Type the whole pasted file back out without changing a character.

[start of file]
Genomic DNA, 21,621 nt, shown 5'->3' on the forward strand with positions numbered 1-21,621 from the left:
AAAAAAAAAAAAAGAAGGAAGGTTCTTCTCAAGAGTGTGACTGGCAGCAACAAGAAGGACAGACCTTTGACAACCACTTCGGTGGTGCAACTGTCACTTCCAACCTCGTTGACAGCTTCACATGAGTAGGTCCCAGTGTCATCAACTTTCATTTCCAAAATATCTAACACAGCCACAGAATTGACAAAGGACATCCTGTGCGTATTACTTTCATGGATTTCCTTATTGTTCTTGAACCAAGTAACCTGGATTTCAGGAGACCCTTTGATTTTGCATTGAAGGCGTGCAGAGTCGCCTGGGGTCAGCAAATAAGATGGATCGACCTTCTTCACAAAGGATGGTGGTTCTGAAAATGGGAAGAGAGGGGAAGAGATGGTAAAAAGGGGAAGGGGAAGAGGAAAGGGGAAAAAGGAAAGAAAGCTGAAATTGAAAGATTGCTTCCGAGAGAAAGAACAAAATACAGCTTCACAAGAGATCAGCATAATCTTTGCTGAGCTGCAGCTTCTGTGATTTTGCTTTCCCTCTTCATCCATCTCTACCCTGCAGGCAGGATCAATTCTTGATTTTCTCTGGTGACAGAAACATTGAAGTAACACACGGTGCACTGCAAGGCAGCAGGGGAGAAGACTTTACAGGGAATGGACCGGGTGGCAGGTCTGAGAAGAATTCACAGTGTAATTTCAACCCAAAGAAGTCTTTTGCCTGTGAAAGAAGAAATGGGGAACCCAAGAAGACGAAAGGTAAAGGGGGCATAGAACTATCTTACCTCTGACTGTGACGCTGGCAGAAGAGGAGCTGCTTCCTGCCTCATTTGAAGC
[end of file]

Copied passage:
Genomic DNA, 21,621 nt, shown 5'->3' on the forward strand with positions numbered 1-21,621 from the left:
AAAAAAAAAAAAAGAAGGAAGGTTCTTCTCAAGAGTGTGACTGGCAGCAACAAGAAGGACAGACCTTTGACAACCACTTCGGTGGTGCAACTGTCACTTCCAACCTCGTTGACAGCTTCACATGAGTAGGTCCCAGTGTCATCAACTTTCATTTCCAAAATATCTAACACAGCCACAGAATTGACAAAGGACATCCTGTGCGTATTACTTTCATGGATTTCCTTATTGTTCTTGAACCAAGTAACCTGGATTTCAGGAGACCCTTTGATTTTGCATTGAAGGCGTGCAGAGTCGCCTGGGGTCAGCAAATAAGATGGATCGACCTTCTTCACAAAGGATGGTGGTTCTGAAAATGGGAAGAGAGGGGAAGAGATGGTAAAAAGGGGAAGGGGAAGAGGAAAGGGGAAAAAGGAAAGAAAGCTGAAATTGAAAGATTGCTTCCGAGAGAAAGAACAAAATACAGCTTCACAAGAGATCAGCATAATCTTTGCTGAGCTGCAGCTTCTGTGATTTTGCTTTCCCTCTTCATCCATCTCTACCCTGCAGGCAGGATCAATTCTTGATTTTCTCTGGTGACAGAAACATTGAAGTAACACACGGTGCACTGCAAGGCAGCAGGGGAGAAGACTTTACAGGGAATGGACCGGGTGGCAGGTCTGAGAAGAATTCACAGTGTAATTTCAACCCAAAGAAGTCTTTTGCCTGTGAAAGAAGAAATGGGGAACCCAAGAAGACGAAAGGTAAAGGGGGCATAGAACTATCTTACCTCTGACTGTGACGCTGGCAGAAGAGGAGCTGCTTCCTGCCTCATTTGAAGC